And while it’s true that Fleet Foxes themselves have never received much mainstream recognition, their acolytes certainly did. Their folk pop debut LP, with its particular palette of acoustic instruments, thick harmonies, and breakneck strumming patterns, opened wide the gates for all the Mumfords, Lumineers, Monsters, Men, and Magnetic Zeros that would follow the Foxes’ map right into top 40 radio stations and car commercials.
And yet, Helplessness Blues seems almost poppy compared to Crack-Up.
In the six years since Helplessness Blues, the promised apocalypse came. And Fleet Foxes is right in the middle of it.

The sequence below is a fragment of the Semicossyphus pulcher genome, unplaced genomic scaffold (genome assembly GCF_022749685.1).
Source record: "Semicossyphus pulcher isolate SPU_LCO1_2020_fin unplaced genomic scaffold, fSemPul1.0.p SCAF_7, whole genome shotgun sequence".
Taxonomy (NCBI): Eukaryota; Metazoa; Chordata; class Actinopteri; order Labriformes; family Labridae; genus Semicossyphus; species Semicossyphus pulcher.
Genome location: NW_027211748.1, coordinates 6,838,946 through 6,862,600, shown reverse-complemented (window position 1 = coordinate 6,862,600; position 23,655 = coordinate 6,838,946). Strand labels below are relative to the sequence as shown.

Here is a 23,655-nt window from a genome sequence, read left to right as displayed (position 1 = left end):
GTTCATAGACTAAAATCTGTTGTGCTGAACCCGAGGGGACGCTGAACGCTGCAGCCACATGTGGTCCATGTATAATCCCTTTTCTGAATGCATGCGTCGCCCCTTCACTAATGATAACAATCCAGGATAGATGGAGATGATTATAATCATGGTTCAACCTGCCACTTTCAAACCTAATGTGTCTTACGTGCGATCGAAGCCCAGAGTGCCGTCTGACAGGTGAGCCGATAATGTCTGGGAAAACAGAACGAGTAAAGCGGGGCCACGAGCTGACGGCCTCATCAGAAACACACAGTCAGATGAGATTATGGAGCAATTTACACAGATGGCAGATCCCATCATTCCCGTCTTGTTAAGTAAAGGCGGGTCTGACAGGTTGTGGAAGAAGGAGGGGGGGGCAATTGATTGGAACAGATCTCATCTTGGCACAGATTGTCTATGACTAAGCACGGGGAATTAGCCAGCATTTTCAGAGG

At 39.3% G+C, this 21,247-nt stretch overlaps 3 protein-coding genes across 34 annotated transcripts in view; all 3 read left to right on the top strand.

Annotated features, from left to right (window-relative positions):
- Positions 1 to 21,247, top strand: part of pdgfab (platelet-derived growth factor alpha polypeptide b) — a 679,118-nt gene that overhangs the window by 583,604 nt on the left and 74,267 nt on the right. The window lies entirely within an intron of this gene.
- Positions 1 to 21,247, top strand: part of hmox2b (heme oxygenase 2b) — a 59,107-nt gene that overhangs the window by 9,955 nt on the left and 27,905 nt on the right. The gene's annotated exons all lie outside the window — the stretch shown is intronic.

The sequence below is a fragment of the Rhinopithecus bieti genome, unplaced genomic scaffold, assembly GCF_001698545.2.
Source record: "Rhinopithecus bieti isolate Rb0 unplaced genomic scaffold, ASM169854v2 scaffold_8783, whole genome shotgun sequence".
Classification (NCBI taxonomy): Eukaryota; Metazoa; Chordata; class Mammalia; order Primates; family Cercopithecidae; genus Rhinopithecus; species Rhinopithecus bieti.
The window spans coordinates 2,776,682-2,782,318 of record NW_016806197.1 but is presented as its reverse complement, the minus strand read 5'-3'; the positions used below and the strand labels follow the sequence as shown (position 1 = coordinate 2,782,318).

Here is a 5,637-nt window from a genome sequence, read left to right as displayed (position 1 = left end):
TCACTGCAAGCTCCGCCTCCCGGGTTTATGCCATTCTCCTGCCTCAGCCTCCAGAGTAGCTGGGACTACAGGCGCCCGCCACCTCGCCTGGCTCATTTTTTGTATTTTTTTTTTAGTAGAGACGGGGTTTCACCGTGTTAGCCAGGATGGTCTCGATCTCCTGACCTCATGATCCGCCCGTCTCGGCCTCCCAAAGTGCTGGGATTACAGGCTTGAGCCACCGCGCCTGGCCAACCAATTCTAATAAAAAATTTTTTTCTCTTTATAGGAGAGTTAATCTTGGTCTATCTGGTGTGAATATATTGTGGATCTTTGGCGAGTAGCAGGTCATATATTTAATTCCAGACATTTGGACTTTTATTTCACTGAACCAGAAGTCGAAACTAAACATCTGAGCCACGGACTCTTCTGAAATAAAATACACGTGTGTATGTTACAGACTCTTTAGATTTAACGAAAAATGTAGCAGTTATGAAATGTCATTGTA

This album is less Helplessness Blues’ chameleon than a cuttlefish. Helplessness Blues’ colors shifted, but slowly. Crack-Up is a constant flash of transforming hues.
Keys change between lines of a verse. Choruses appear once and are contorted on their coda. Tracks fade between eachother without stopping to breathe. Which sometimes makes it confusing, as many of the tracks play like many songs played as a medley.
This is far and away the most ambitious thing Fleet Foxes or any of their contemporaries have done. This is the headier moments of their previous albums stretched into a full-length.
When their debut landed on us, I often described Fleet Foxes as “folksy Beach Boys.” If their self-titled was Pet Sounds, this is their Smile. An album that features all the same colors, but arranged in a massive baroque pop suite that is as inviting as it is impenetrable.
*(yes–Fleet Foxes’ first EP was released eleven years ago)